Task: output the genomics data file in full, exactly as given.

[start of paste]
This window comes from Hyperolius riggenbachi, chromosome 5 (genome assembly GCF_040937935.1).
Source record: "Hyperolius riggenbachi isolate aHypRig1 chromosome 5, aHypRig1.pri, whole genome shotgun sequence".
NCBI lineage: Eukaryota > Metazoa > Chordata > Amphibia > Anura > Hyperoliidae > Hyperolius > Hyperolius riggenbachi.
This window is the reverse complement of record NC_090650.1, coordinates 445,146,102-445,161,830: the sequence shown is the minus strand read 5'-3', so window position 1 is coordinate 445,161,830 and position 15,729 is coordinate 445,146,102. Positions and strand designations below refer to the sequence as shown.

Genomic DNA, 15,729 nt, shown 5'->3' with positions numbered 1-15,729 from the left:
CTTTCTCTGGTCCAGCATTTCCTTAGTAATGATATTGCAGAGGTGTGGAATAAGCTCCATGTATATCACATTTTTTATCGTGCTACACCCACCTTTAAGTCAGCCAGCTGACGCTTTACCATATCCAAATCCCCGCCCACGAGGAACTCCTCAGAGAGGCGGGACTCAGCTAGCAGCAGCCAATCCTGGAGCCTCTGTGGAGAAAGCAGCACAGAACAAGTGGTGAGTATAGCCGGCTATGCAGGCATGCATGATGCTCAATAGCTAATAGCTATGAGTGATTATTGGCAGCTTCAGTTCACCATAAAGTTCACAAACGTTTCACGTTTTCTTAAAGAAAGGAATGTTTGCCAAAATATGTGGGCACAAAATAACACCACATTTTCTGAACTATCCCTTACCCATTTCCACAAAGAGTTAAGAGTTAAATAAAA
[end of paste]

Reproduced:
This window comes from Hyperolius riggenbachi, chromosome 5 (genome assembly GCF_040937935.1).
Source record: "Hyperolius riggenbachi isolate aHypRig1 chromosome 5, aHypRig1.pri, whole genome shotgun sequence".
NCBI lineage: Eukaryota > Metazoa > Chordata > Amphibia > Anura > Hyperoliidae > Hyperolius > Hyperolius riggenbachi.
This window is the reverse complement of record NC_090650.1, coordinates 445,146,102-445,161,830: the sequence shown is the minus strand read 5'-3', so window position 1 is coordinate 445,161,830 and position 15,729 is coordinate 445,146,102. Positions and strand designations below refer to the sequence as shown.

Genomic DNA, 15,729 nt, shown 5'->3' with positions numbered 1-15,729 from the left:
CTTTCTCTGGTCCAGCATTTCCTTAGTAATGATATTGCAGAGGTGTGGAATAAGCTCCATGTATATCACATTTTTTATCGTGCTACACCCACCTTTAAGTCAGCCAGCTGACGCTTTACCATATCCAAATCCCCGCCCACGAGGAACTCCTCAGAGAGGCGGGACTCAGCTAGCAGCAGCCAATCCTGGAGCCTCTGTGGAGAAAGCAGCACAGAACAAGTGGTGAGTATAGCCGGCTATGCAGGCATGCATGATGCTCAATAGCTAATAGCTATGAGTGATTATTGGCAGCTTCAGTTCACCATAAAGTTCACAAACGTTTCACGTTTTCTTAAAGAAAGGAATGTTTGCCAAAATATGTGGGCACAAAATAACACCACATTTTCTGAACTATCCCTTACCCATTTCCACAAAGAGTTAAGAGTTAAATAAAA